Inventories were $46 million at the end of the third quarter, a $1.1 million improvement over last fiscal year end and a $7.8 million improvement over the second quarter of this fiscal year. This was clearly aided by the increased level of demand, but it was also helped by temporary shut downs at Rochester during the quarter and better inventory management in general.

Year to date capital expenditures at the end of the third quarter were $4.3 million compared to $10.8 million at the same point last year. We continue to anticipate spending a total of approximately $8 million on capital expenditures in fiscal '09 versus the $14 million spent in fiscal '08.

Major CapEx in this fiscal year remains focused on improving production facilities, new product offerings and various projects to selectively increase capacity and upgrade manufacturing technology.

Now turning to a look at cash flow and liquidity. One of the metrics that we now track is adjusted EBITDA or earning before interest, taxes, depreciation, amortization and stock based compensation expense.

This measure eliminates non cash and selected one time charges such as impairment or mark to market adjustments on currency. It also provides a basis for evaluating our cash generating capacity and the general liquidity or borrowing capacity of our business in the context of our bank covenants.

That said, adjusted EBITDA from the third quarter was $9.2 million compared to $3.7 million in the third quarter of fiscal '08. On a year to date basis, adjusted EBITDA was $26 million versus $28.5 million in the first nine months of the prior year. The presentation we have included in our earnings release shows in detail how this information has been developed.

We ended the third quarter with approximately $21 million of cash on our balance sheet without accessing our revolving line of credit. In addition, we recently obtained from TD Bank, an amendment to the revolver that expands the leverage ratio covenant from three to 3.5 beginning April 30, 2009 and throughout 2010 fiscal year with an addendum to the leverage ratio from 3.0 to 3.25 for fiscal 2011.

Again, we did not draw on this line in the third quarter, but the important affect of the amendment is to provide us with incremental borrowing capacity in the future if we should choose to access it.

Now let me conclude by spending a few moments on our near term outlook. As you know, our fiscal year ends on April 30 and we're about six weeks away from the conclusion of our fiscal 2009. At this point we feel confident that for fiscal '09 we will deliver full year revenue growth of between 9% and 10% on a total company basis.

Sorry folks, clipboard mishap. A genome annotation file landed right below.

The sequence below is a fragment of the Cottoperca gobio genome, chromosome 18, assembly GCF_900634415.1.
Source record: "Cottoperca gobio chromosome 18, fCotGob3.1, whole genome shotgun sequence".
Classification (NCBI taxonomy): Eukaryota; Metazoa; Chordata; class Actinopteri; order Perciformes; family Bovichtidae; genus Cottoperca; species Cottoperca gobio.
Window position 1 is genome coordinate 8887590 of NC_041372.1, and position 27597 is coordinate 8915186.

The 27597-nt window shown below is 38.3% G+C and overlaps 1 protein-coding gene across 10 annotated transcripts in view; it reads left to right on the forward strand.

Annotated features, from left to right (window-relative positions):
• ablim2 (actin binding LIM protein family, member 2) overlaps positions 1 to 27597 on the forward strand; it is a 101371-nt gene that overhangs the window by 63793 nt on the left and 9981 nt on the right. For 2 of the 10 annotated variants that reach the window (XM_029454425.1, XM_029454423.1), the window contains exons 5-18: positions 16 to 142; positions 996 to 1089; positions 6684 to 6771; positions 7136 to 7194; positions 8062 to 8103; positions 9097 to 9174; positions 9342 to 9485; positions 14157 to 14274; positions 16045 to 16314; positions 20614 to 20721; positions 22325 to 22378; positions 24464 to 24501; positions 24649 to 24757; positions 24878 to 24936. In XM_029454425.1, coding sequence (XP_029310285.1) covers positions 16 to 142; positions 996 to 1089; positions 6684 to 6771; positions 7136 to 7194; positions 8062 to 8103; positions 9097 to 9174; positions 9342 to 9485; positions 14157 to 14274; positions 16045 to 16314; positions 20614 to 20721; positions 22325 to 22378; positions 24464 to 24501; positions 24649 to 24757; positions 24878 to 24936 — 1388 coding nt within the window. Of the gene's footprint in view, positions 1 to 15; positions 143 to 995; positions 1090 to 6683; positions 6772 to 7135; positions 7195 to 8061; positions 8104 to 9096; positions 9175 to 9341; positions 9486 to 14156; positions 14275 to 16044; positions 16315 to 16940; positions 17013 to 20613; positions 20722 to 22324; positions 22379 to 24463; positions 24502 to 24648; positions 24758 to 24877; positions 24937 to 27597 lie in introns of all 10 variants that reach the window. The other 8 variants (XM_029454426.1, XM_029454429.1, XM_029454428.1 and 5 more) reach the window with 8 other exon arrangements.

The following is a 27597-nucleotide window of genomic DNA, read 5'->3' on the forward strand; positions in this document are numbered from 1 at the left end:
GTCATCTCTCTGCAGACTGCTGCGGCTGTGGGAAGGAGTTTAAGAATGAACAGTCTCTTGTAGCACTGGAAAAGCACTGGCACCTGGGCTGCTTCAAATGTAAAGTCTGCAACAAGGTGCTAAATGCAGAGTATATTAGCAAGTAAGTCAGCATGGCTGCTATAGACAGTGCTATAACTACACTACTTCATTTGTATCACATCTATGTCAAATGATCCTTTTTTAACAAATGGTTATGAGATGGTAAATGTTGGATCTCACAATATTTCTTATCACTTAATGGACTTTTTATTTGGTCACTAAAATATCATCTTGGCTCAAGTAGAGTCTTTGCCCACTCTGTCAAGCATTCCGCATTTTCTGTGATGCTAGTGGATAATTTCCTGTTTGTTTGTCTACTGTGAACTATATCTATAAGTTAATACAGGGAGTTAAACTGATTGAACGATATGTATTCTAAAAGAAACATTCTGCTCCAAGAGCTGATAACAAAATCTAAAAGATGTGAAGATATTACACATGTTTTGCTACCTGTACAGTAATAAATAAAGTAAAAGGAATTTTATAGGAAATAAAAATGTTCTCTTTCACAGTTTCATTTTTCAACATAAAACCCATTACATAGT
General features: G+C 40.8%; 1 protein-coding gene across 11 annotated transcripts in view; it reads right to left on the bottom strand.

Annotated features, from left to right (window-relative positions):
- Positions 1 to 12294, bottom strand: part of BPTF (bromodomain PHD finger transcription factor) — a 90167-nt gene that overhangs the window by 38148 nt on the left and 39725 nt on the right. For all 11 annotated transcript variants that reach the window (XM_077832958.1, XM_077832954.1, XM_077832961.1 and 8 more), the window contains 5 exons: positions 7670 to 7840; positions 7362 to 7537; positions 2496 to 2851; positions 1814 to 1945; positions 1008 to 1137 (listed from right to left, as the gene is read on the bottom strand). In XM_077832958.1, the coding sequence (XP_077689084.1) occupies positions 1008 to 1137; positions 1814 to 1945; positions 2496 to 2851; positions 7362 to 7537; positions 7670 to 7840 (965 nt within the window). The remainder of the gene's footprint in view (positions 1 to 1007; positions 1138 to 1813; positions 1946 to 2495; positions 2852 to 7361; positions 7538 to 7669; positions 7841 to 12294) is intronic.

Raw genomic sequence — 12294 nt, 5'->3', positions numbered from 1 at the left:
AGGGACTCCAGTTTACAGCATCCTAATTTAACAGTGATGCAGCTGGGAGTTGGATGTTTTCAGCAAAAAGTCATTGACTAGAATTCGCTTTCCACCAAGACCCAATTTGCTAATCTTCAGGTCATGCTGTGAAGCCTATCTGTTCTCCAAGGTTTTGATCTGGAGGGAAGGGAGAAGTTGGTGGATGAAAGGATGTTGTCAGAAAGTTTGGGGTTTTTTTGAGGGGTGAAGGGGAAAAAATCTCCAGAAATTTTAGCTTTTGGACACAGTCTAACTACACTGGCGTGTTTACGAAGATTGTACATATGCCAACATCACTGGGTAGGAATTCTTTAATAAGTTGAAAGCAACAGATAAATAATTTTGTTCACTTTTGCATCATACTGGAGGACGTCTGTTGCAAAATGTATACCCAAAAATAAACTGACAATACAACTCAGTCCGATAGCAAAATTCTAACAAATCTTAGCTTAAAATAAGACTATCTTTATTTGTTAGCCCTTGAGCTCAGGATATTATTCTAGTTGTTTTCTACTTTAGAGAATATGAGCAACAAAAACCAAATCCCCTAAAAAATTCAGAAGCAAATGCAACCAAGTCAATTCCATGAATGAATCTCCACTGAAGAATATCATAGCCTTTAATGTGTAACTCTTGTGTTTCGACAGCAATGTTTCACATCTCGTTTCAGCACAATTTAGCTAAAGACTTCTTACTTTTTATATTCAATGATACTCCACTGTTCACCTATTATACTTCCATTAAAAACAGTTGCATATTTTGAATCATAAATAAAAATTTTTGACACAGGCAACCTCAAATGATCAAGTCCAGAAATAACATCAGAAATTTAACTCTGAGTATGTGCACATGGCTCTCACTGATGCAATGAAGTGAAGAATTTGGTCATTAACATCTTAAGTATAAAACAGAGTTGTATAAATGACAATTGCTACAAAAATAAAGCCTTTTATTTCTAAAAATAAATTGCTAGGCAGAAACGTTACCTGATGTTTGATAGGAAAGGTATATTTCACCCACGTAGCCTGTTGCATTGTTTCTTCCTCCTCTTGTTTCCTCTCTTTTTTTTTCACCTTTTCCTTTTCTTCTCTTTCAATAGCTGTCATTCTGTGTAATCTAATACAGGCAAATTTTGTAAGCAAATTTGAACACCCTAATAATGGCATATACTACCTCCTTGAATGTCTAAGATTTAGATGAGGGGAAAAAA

In the non hunting portion of our business, we expect to continue to produce and ship at our full capacity throughout the balance of the fiscal year. Conversely, we are not experiencing any improvement in the weak demand for our hunting products.

As the economy continues to struggle, the discretionary dollars typically spent by consumers in this category tend to be spent on more essential items, and in addition, much of our Thompson Center business is focused on black powder rifles, a particularly discretionary spending category.

Looking forward at our gross profit margin percentage, we expect the final quarter of our fiscal year in the non hunting majority of our business will look pretty similar to the third quarter information just discussed absent the cost of the PPK recall. Looking at the hunting portion of our company, although there have been significant head count reductions in Rochester, this facility remains in transition and therefore the full benefit of actions taken will not read true until fiscal 2010 as we indicated to you on our last call.

Operating expenses should not vary materially through the end of this fiscal year, although there will be some growth in the profit sharing account.

Finally as it relates to cash flow, we will continue our focus to ensure that any draw on our revolving line of credit is minimal.